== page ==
all bereavements, which befell him in 1899, made the burden of
office increasingly irksome. He retired in 1902, and was succeeded
by his nephew, Mr. A. J. Balfour, The Administration formed in
1895 had borne some resemblance to a family party, and had thereby
invited ridicule--even, in some quarters, created disaffection.
But when Lord Salisbury was nearing the close of his career, the
interests of family and of party were found to coincide, and everybody
felt that Mr. Balfour must succeed him. Indeed, the transfer of
power from uncle to nephew was so quietly effected that the new
Prime Minister had kissed hands before the general public quite
realized that the old one had disappeared.

Mr. Balfour had long been a conspicuous and impressive figure in
public life. With a large estate and a sufficient fortune, with
the Tory leader for his uncle, and a pocket-borough bidden by that
uncle to return him, he had obvious qualifications for political
success. He entered Parliament in his twenty-sixth year, at the
General Election of 1874, and his many friends predicted great
performances. But for a time the fulfilment of those predictions
hung fire. Disraeli was reported to have said, after scrutinizing
his young follower's attitude: "I never expect much from a man
who sits on his shoulders."

Beyond some rather perplexed dealings with the unpopular subject of
Burial Law, the Member for Hertford took no active part in political
business. At Cambridge he had distinguished himself in Moral Science.
This was an unfortunate distinction. Classical scholarship had been
traditionally associated with great office, and a high wrangler
was always credited with hardheadedness; but "Moral Science" was
a different business, not widely understood, and connected in the
popular mind with metaphysics and general vagueness. The rumour
went abroad that Lord Salisbury's promising nephew was busy with
matters which lay quite remote from politics, and was even following
the path of perilous speculation. It is a first-rate instance of
our national inclination to talk about books without reading them
that, when Mr. Balfour published _A Defence of Philosophic Doubt_,
everyone rushed to the conclusion that he was championing agnosticism.
His friends went about looking very solemn, and those who disliked
him piously hoped that all this "philosophic doubt" might not end
in atheism. It was not till he had consolidated his position as a
political leader that politicians read the book, and then discovered,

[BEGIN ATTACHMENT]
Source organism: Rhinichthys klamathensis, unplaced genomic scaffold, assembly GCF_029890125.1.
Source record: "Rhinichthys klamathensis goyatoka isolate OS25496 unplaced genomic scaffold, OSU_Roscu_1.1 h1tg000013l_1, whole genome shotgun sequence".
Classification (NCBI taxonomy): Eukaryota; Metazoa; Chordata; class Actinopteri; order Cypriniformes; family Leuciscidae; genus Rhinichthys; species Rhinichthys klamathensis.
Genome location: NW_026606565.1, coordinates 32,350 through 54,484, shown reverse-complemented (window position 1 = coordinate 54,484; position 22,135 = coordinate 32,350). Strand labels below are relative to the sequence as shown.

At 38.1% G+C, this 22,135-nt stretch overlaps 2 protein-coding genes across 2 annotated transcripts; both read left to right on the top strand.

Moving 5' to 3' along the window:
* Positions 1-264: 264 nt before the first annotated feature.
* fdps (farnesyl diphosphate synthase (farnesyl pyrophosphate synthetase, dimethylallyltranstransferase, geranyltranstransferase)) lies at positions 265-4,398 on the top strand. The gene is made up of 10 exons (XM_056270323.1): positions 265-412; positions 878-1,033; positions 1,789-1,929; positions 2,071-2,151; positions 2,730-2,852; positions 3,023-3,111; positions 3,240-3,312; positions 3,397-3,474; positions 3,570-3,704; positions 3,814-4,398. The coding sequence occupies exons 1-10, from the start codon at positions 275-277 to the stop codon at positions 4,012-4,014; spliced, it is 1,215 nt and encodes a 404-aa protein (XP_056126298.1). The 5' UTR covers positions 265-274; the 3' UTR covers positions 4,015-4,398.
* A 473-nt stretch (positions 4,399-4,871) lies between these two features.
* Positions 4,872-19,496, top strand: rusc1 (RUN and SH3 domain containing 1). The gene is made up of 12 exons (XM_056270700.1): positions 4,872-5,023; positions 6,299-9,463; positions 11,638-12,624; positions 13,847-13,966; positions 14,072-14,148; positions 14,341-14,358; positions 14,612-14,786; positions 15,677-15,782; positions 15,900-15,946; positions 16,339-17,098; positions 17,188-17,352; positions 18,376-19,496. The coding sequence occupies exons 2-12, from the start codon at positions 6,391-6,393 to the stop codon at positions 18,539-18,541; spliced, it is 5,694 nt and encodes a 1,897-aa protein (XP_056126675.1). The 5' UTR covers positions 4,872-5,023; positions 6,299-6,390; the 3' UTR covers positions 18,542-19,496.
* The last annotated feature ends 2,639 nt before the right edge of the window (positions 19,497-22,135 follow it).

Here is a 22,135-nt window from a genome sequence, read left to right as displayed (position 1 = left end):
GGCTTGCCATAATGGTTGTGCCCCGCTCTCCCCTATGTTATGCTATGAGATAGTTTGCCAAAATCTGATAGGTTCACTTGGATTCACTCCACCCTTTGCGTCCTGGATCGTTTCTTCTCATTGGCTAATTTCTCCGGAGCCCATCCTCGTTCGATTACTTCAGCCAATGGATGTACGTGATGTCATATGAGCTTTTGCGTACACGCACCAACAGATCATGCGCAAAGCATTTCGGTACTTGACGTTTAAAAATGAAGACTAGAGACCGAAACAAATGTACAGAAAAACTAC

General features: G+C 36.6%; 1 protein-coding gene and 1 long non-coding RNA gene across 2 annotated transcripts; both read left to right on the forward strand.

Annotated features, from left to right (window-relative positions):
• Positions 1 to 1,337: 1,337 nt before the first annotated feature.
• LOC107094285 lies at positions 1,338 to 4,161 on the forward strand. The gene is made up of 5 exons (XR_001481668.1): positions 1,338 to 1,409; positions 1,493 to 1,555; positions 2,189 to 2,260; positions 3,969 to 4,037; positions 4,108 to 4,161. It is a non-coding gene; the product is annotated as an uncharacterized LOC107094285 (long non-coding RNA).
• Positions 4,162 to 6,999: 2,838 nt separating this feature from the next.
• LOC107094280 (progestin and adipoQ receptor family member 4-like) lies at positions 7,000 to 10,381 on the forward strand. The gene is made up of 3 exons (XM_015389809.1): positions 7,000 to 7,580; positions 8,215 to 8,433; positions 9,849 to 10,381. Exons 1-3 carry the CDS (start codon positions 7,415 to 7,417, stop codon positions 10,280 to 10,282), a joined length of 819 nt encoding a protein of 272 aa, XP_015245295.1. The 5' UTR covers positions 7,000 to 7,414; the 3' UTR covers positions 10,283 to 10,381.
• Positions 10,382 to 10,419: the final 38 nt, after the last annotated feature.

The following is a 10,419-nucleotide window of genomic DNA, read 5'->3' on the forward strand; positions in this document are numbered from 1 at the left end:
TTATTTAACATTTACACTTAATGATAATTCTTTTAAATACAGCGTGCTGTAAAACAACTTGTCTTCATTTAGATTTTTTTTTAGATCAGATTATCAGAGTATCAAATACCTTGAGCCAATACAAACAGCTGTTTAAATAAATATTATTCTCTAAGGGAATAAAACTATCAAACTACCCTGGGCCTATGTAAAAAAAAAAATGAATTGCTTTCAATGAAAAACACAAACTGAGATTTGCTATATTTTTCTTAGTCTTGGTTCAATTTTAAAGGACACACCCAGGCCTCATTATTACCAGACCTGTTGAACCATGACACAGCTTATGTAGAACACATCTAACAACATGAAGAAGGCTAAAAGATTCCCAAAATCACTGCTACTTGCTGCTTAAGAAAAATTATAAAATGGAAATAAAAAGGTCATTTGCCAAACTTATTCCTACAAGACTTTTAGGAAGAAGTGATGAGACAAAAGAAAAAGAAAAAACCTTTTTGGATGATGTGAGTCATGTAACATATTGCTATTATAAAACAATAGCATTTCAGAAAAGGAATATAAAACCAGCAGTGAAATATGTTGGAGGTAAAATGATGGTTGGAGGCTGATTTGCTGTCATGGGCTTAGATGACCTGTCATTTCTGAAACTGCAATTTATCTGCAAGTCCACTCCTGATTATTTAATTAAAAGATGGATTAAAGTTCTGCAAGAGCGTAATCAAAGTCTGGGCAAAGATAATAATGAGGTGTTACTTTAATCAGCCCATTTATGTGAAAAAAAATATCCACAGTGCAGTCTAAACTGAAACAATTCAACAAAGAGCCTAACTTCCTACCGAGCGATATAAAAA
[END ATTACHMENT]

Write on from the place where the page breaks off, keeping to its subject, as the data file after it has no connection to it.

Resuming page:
to their delight, that, in spite of its alarming name, it was an
essay in orthodox apologetic.

The General Election of 1880 seemed to alter the drift of Mr. Balfour's
thought and life. It was said that he still was very philosophical
behind the scenes, but as we saw him in the House of Commons he was
only an eager and a sedulous partisan. Gladstone's overwhelming
victory at the polls put the Tories on their mettle, and they were
eager to avenge the dethronement of their Dagon. "The Fourth Party"
was a birth of this eventful time, and its history has been written
by the sons of two of its members. With the performances of Lord
Randolph Churchill, Sir John Gorst, and Sir Henry Drummond Wolff I
have no concern; but the fourth member of the party was Mr. Balfour,
who now, for the first time, began to take a prominent part in
public business. I must be forgiven if I say that, though he was
an admirable writer, it was evident that Nature had not intended
him for a public speaker. Even at this distance of time I can recall
his broken sentences, his desperate tugs at the lapel of his coat,
his long pauses in search of a word, and his selection of the wrong
word after all.

But to the Fourth Party, more than to any other section of the
House, was due that defeat over the Budget which, in June, 1885,
drove Gladstone from power and enthroned Lord Salisbury. In the
new Administration Mr. Balfour was, of course, included, but his
sphere of work was the shady seclusion of the Local Government
Board, and, for anything that the public knew of his doings, he
might have been composing a second treatise on philosophic doubt or
unphilosophic cocksureness. The General Election of 1885 marked a
stage in his career. The pocket-borough which he had represented since
1874 was merged, and he courageously betook himself to Manchester,
where for twenty years he faced the changes and chances of popular

The great opportunity of his life came in 1887. The Liberal party,
beaten on Home Rule at the Election of 1886, was now following its
leader into new and strange courses. Ireland was seething with
lawlessness, sedition, and outrage. The Liberals, in their new-found
zeal for Home Rule, thought it necessary to condone or extenuate
all Irish crime; and the Irish party in the House of Commons was
trying to make Parliamentary government impossible.

At this juncture Mr, Balfour became Chief Secretary; and his appointment
was the signal for a volume of criticism, which the events of the